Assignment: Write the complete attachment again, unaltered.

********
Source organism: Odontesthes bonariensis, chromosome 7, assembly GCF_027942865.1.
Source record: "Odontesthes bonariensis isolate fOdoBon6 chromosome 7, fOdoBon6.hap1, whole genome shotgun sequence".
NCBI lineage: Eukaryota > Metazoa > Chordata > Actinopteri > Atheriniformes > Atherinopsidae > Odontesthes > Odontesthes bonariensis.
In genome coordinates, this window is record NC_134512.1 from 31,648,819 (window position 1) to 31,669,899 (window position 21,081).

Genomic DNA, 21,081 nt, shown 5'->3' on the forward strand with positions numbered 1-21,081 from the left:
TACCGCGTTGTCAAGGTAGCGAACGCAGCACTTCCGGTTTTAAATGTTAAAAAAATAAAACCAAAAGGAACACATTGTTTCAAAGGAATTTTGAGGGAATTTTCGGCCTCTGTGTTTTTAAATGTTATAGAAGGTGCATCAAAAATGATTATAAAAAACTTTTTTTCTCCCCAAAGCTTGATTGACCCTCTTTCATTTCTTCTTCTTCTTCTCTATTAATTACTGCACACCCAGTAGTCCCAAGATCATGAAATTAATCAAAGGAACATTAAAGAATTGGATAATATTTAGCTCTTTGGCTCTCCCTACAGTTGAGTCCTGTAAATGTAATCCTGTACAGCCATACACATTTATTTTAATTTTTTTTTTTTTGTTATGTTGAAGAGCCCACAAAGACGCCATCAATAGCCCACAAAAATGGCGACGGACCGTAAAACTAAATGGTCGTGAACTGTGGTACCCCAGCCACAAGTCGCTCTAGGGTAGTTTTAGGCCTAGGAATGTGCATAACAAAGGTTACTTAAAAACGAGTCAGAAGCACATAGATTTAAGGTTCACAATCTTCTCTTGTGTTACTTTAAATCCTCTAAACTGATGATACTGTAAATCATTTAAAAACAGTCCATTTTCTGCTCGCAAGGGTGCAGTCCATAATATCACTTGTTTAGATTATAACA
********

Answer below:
Source organism: Odontesthes bonariensis, chromosome 7, assembly GCF_027942865.1.
Source record: "Odontesthes bonariensis isolate fOdoBon6 chromosome 7, fOdoBon6.hap1, whole genome shotgun sequence".
NCBI lineage: Eukaryota > Metazoa > Chordata > Actinopteri > Atheriniformes > Atherinopsidae > Odontesthes > Odontesthes bonariensis.
In genome coordinates, this window is record NC_134512.1 from 31,648,819 (window position 1) to 31,669,899 (window position 21,081).

Genomic DNA, 21,081 nt, shown 5'->3' on the forward strand with positions numbered 1-21,081 from the left:
TACCGCGTTGTCAAGGTAGCGAACGCAGCACTTCCGGTTTTAAATGTTAAAAAAATAAAACCAAAAGGAACACATTGTTTCAAAGGAATTTTGAGGGAATTTTCGGCCTCTGTGTTTTTAAATGTTATAGAAGGTGCATCAAAAATGATTATAAAAAACTTTTTTTCTCCCCAAAGCTTGATTGACCCTCTTTCATTTCTTCTTCTTCTTCTCTATTAATTACTGCACACCCAGTAGTCCCAAGATCATGAAATTAATCAAAGGAACATTAAAGAATTGGATAATATTTAGCTCTTTGGCTCTCCCTACAGTTGAGTCCTGTAAATGTAATCCTGTACAGCCATACACATTTATTTTAATTTTTTTTTTTTTGTTATGTTGAAGAGCCCACAAAGACGCCATCAATAGCCCACAAAAATGGCGACGGACCGTAAAACTAAATGGTCGTGAACTGTGGTACCCCAGCCACAAGTCGCTCTAGGGTAGTTTTAGGCCTAGGAATGTGCATAACAAAGGTTACTTAAAAACGAGTCAGAAGCACATAGATTTAAGGTTCACAATCTTCTCTTGTGTTACTTTAAATCCTCTAAACTGATGATACTGTAAATCATTTAAAAACAGTCCATTTTCTGCTCGCAAGGGTGCAGTCCATAATATCACTTGTTTAGATTATAACA